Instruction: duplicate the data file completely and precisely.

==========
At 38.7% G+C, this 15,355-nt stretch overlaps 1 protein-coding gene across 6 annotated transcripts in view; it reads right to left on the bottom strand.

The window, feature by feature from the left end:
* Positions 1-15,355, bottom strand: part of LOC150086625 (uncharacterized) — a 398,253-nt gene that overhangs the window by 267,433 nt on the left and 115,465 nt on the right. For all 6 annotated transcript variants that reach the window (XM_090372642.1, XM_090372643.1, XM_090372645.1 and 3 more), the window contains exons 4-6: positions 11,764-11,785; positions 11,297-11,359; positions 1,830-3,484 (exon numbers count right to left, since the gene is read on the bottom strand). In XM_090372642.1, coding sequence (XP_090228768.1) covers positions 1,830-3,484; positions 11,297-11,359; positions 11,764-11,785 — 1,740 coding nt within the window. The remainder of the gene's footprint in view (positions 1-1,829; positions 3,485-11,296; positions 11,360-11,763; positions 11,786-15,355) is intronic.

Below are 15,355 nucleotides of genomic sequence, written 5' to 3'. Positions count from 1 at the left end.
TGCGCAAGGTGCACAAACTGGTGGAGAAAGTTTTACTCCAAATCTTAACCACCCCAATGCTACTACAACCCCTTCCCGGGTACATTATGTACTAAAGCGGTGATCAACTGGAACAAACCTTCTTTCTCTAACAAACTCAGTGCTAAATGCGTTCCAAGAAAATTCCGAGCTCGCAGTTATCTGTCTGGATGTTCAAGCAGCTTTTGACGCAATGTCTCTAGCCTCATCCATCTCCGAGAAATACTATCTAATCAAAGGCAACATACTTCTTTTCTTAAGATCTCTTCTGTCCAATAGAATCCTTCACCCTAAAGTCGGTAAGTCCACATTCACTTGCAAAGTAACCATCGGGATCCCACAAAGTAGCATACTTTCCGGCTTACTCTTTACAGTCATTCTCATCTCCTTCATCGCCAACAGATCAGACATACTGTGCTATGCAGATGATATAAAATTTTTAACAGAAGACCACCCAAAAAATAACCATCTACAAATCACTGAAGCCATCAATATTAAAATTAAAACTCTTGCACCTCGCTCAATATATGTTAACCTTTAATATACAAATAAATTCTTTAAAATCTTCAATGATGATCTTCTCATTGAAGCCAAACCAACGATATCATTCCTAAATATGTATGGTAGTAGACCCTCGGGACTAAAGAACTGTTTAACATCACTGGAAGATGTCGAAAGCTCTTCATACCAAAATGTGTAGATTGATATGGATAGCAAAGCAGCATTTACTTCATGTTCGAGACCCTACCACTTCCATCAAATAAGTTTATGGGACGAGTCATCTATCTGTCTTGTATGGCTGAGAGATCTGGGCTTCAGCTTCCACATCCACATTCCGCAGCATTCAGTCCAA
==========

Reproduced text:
At 38.7% G+C, this 15,355-nt stretch overlaps 1 protein-coding gene across 6 annotated transcripts in view; it reads right to left on the bottom strand.

The window, feature by feature from the left end:
* Positions 1-15,355, bottom strand: part of LOC150086625 (uncharacterized) — a 398,253-nt gene that overhangs the window by 267,433 nt on the left and 115,465 nt on the right. For all 6 annotated transcript variants that reach the window (XM_090372642.1, XM_090372643.1, XM_090372645.1 and 3 more), the window contains exons 4-6: positions 11,764-11,785; positions 11,297-11,359; positions 1,830-3,484 (exon numbers count right to left, since the gene is read on the bottom strand). In XM_090372642.1, coding sequence (XP_090228768.1) covers positions 1,830-3,484; positions 11,297-11,359; positions 11,764-11,785 — 1,740 coding nt within the window. The remainder of the gene's footprint in view (positions 1-1,829; positions 3,485-11,296; positions 11,360-11,763; positions 11,786-15,355) is intronic.

Below are 15,355 nucleotides of genomic sequence, written 5' to 3'. Positions count from 1 at the left end.
TGCGCAAGGTGCACAAACTGGTGGAGAAAGTTTTACTCCAAATCTTAACCACCCCAATGCTACTACAACCCCTTCCCGGGTACATTATGTACTAAAGCGGTGATCAACTGGAACAAACCTTCTTTCTCTAACAAACTCAGTGCTAAATGCGTTCCAAGAAAATTCCGAGCTCGCAGTTATCTGTCTGGATGTTCAAGCAGCTTTTGACGCAATGTCTCTAGCCTCATCCATCTCCGAGAAATACTATCTAATCAAAGGCAACATACTTCTTTTCTTAAGATCTCTTCTGTCCAATAGAATCCTTCACCCTAAAGTCGGTAAGTCCACATTCACTTGCAAAGTAACCATCGGGATCCCACAAAGTAGCATACTTTCCGGCTTACTCTTTACAGTCATTCTCATCTCCTTCATCGCCAACAGATCAGACATACTGTGCTATGCAGATGATATAAAATTTTTAACAGAAGACCACCCAAAAAATAACCATCTACAAATCACTGAAGCCATCAATATTAAAATTAAAACTCTTGCACCTCGCTCAATATATGTTAACCTTTAATATACAAATAAATTCTTTAAAATCTTCAATGATGATCTTCTCATTGAAGCCAAACCAACGATATCATTCCTAAATATGTATGGTAGTAGACCCTCGGGACTAAAGAACTGTTTAACATCACTGGAAGATGTCGAAAGCTCTTCATACCAAAATGTGTAGATTGATATGGATAGCAAAGCAGCATTTACTTCATGTTCGAGACCCTACCACTTCCATCAAATAAGTTTATGGGACGAGTCATCTATCTGTCTTGTATGGCTGAGAGATCTGGGCTTCAGCTTCCACATCCACATTCCGCAGCATTCAGTCCAA